The president of the Catholic League is dismayed that a leading assailant of the church’s handling of sexual abuse would like the bishops to muzzle him. So far as I’m concerned, it’s not a question of muzzling.
Over at Religion Dispatches, Rebecca Cynamon-Murphy — a Christian woman married to a Jewish man — urges her co-religionists to forego the increasingly popular American Christian practice of hosting their own Passover seders. I say why not?
Voice of the Faithful (VOTF) held its annual Assembly in Hartford on Saturday, and I can report that the mood of the liberal Catholic organization was pretty chipper. It was, pretty clearly, yet another manifestation of the Francis Effect.
The Vatican’s position at the moment is that its far-flung dioceses should obey the laws of whatever jurisdiction they happen to be in, and it’s hard to argue with that. But the problem with the “spare the victims’ feelings” line is that it can all too easily be used as an excuse to protect the perpetrators.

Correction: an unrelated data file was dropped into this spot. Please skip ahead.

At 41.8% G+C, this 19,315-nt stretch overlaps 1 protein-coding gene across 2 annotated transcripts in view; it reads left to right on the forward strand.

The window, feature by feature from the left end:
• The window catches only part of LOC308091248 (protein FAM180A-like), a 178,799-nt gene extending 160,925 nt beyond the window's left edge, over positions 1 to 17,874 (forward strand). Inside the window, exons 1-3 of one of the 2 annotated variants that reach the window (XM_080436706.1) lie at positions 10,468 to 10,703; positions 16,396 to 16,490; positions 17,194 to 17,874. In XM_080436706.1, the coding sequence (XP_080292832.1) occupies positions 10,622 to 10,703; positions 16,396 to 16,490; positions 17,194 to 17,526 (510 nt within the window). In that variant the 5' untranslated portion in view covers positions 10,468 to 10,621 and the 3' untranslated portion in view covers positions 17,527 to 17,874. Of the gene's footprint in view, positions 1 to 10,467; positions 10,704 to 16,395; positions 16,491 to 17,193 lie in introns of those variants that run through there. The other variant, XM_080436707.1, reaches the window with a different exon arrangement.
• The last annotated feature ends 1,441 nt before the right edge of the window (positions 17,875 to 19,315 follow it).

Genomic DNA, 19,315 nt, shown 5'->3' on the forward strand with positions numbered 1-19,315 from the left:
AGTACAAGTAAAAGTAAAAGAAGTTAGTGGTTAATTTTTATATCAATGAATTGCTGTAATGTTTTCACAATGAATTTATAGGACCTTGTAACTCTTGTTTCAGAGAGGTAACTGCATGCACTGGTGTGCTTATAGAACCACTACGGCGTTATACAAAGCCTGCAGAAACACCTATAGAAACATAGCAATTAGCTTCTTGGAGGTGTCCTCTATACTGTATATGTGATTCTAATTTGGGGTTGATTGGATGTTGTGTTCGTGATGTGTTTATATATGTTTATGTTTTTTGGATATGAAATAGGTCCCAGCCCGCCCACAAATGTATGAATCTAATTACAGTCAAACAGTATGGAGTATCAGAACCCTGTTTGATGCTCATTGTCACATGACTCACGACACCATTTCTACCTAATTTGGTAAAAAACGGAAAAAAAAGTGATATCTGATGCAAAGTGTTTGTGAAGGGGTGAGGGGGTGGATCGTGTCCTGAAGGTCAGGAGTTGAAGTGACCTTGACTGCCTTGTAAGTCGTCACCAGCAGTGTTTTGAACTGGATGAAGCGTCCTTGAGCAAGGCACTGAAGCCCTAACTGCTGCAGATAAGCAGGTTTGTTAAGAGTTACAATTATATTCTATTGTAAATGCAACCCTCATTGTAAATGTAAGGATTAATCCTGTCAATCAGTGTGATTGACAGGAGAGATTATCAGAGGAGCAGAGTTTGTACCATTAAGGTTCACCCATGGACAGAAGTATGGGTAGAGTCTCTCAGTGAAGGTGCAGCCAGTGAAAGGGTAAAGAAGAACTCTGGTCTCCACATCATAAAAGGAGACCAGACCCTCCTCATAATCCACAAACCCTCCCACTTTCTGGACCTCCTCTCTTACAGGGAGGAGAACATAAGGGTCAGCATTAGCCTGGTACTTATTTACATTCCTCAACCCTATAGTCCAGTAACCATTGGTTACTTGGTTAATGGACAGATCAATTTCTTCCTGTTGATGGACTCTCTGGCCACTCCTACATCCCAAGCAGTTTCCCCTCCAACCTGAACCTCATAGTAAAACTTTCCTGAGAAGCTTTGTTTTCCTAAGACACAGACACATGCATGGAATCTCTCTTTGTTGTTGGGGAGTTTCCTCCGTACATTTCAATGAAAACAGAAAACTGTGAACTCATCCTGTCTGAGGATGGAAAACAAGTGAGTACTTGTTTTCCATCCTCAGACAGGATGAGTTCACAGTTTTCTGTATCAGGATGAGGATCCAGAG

The hit of this year’s Hartford Jewish Film Festival was “The Jewish Cardinal,” a French TV biopic about Aaron Jean-Marie Lustiger, the Jewish convert who served as archbishop of Paris from 1981 until 2005. It was the opening night presentation last Thursday, and played to sold-out crowds in two theaters Saturday evening.
I understand World Vision’s original decision to hire Christians in same-sex marriages had nothing to do with the threat of lawsuits. But that doesn’t mean the decision’s reversal in the face of widespread evangelical outrage won’t invite them.
It’s not surprising that long-time victims’ advocates have been less than blown away by the naming of eight members to the new papal commission on sexual abuse in the church. But there’s reason for a little optimism.
How good is it that the world is head-over-heels in love with Pope Francis? In the opinion of Commonweal editor Paul Baumann, writing in Slate, not so good, at least as far as the church itself is concerned. I beg to differ.
A few weeks ago I wrote about the death of West Hartford’s Crown Market, the beloved kosher grocery store that has been serving the greater Hartford Jewish community for three-quarters of a century. God forbid that I should leave the impression that this was the end of the story. For within days, Henry Zachs, the community’s […]